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'He's a black man' What lies beneath the Obama backlash? A Democratic stalwart cries racism, igniting a fiery debate Add to ...

So much for post-racial politics.

Former U.S. president Jimmy Carter has reopened old wounds with his explosive claim that racism is at the root of a wave of anger directed at Barack Obama.

Mr. Obama's supporters say a white U.S. congressman's public heckling suggests many Americans aren't ready to accept the reality that an African-American is in the White House.

"I think that an overwhelming proportion of the intensely demonstrated animosity toward President Barack Obama is based on the fact that he's a black man," Mr. Carter, 84, told NBC television.

Mr. Carter's accusation mirrors comments by many liberal pundits and columnists after Republican lawmaker Joe Wilson shouted out "You lie" during Mr. Obama's prime-time speech to Congress last week.

"I live in the South, and I have seen the South come a long way," Mr. Carter added. "But that racism inclination still exists, and I think it has bubbled up to the surface because of a belief among many white people, not just in the South but across the country, that African-Americans are not qualified to lead this great country. It is an abominable circumstance, and grieves me and concerns me deeply."

This week, the U.S. House of Representatives voted 240-179 to reprimand Mr. Wilson, a South Carolina Republican.

Mr. Obama, however, has carefully avoided being drawn into the debate. He quickly accepted Mr. Wilson's apology. And yesterday White House press secretary Robert Gibbs dismissed the notion that race explains the angry opposition to its health-care proposals and corporate bailouts.

"The President does not believe that the criticism comes based on the colour of his skin," Mr. Gibbs insisted. "We understand that people have disagreements with some of the decisions that we've made."

Mr. Carter's comments echoed those of several prominent newspaper columnists.

Maureen Dowd of The New York Times suggested that Mr. Wilson's taunts show that Mr. Obama is "at the centre of a period of racial turbulence sparked by his ascension."

"This President is the ultimate civil rights figure - a black man whose legitimacy is constantly challenged by a loco fringe," she added.

And Washington Post columnist Colbert King similarly warned of "something loose in the land, an ugliness and hatred directed toward Barack Obama, the nation's first African-American president."

Recent protests by conservative, anti-big-government groups drew thousands to Washington, some carrying racially charged signs and slogans. One portrayed Mr. Obama as a witch doctor, and others said "I want my country back." Many demonstrators wore "I'm with Joe Wilson" T-shirts.

Conservatives counter that the charges of racism are a diversionary tactic to deflect attention away from Mr. Obama's troubled health-care reforms and sinking popularity.

"It's a mark of desperation to raise the race card when there's no evidence whatsoever that this was the issue," said Roger Pilon, director of constitutional studies at the Cato Institute in Washington.

"There's a real fear in the White House that this may be the end of his effort on health care."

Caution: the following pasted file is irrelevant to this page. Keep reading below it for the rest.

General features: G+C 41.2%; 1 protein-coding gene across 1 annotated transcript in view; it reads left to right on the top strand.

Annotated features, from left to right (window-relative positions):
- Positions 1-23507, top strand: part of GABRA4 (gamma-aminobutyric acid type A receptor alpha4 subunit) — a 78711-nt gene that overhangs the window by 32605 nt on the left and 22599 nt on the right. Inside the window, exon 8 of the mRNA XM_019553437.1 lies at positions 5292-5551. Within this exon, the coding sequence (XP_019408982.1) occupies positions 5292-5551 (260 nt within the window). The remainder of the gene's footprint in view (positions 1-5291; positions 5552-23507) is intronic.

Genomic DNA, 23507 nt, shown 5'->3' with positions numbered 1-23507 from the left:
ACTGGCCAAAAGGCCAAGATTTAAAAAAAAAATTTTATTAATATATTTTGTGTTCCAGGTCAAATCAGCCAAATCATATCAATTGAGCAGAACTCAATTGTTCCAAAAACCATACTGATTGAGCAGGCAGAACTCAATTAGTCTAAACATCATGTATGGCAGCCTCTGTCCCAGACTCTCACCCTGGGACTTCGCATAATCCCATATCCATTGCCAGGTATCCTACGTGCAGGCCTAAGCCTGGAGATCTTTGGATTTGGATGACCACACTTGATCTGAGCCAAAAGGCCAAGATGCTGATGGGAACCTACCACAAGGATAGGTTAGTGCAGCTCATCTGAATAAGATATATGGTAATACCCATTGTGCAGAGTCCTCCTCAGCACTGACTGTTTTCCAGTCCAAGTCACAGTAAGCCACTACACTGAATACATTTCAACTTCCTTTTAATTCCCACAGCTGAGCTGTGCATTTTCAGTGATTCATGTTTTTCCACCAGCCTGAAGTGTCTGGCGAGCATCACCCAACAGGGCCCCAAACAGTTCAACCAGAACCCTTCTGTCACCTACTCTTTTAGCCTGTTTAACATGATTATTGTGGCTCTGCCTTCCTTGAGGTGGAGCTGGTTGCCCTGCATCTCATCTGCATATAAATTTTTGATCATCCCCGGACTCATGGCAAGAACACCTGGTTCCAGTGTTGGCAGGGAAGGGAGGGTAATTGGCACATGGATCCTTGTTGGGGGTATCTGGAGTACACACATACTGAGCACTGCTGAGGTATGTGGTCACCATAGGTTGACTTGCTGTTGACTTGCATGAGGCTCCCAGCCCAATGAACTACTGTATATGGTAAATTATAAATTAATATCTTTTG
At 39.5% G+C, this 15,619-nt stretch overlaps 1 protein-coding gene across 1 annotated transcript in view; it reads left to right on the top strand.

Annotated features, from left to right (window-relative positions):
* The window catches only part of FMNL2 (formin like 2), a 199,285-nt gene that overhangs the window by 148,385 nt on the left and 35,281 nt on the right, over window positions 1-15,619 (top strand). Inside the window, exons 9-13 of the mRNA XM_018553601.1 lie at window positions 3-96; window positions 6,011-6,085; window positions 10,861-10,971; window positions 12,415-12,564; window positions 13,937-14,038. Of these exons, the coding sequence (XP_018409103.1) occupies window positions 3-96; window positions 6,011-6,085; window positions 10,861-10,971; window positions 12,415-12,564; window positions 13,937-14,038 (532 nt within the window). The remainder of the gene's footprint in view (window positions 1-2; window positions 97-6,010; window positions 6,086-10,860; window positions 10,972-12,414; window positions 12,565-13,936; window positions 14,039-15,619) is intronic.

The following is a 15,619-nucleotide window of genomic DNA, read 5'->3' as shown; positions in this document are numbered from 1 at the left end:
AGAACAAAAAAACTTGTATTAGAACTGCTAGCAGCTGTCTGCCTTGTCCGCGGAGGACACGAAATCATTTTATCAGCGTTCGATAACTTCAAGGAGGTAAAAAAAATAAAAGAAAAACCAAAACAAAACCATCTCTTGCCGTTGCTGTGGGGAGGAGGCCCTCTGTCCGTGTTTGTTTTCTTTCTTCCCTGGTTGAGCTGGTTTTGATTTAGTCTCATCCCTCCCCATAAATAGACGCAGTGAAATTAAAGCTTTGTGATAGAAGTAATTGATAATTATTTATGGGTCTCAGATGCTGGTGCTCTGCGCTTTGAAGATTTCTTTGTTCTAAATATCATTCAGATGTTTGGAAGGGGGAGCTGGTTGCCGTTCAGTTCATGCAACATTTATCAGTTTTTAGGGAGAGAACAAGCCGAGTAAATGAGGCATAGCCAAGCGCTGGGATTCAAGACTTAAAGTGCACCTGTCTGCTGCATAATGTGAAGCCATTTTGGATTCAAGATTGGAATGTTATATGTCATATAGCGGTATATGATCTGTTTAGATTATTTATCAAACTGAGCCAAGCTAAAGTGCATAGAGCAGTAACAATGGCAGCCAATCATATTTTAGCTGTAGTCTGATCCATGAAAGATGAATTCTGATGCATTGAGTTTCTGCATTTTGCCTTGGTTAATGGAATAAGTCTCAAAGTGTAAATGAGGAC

Gil Troy, a professor of U.S. history at McGill University, said he sees little difference between the treatment of Mr. Obama and the way opponents attacked his predecessors, Bill Clinton and George W. Bush.

He pointed out that Mr. Clinton spent much of his presidency dealing with personal political attacks, while Mr. Bush was often branded a liar over his decision to invade Iraq.

"When Obama was elected, everyone was talking about how it was a sign of Americans' political maturity," Prof. Troy said. "To immediately start playing the race card the first time he runs into trouble is a mark of his supporters' immaturity."

If nothing else, the controversy makes it clear that Mr. Obama's political honeymoon is over, he added.

"His supporters are trying to demonize and marginalize normal politics. Conservatives do it to liberals. This time liberals are doing it to conservatives."

Others see something far more disturbing at work. Mr. Wilson's comments reflect growing fear and anger among Obama opponents, argued Gary Weaver, a professor of international relations and an expert on cross-cultural relations.

"Many people have a problem accepting the reality that there's a black guy in the White House," said Prof. Weaver, co-author of America's Midlife Crisis: The Future of a Troubled Superpower.

"They're angry and they're afraid that their way of life and their culture has been hijacked and it will never go back to what it was."

While there's nothing overtly racist in what Mr. Wilson did, it reflects a pattern of disrespect that most blacks would regard as subtle racism, according to Prof. Weaver.

"You can't tell what's in the heart of another person," he explained.

"You can't prove that it's racist. He didn't use the N-word. But for any black American who's over 40 years old, he's heard that kind of stuff before... being talked down to like a child."

The good news is that, by putting his cards on the table, Mr. Carter has created an opportunity to openly debate the issue of race.

"Gradually, Americans will get used to the fact that, yeah, we elected a black president of the United States, that he's competent, he's not a foreigner, he has a nice wife, a couple of kids and he's just like the rest of us," Prof. Weaver said.

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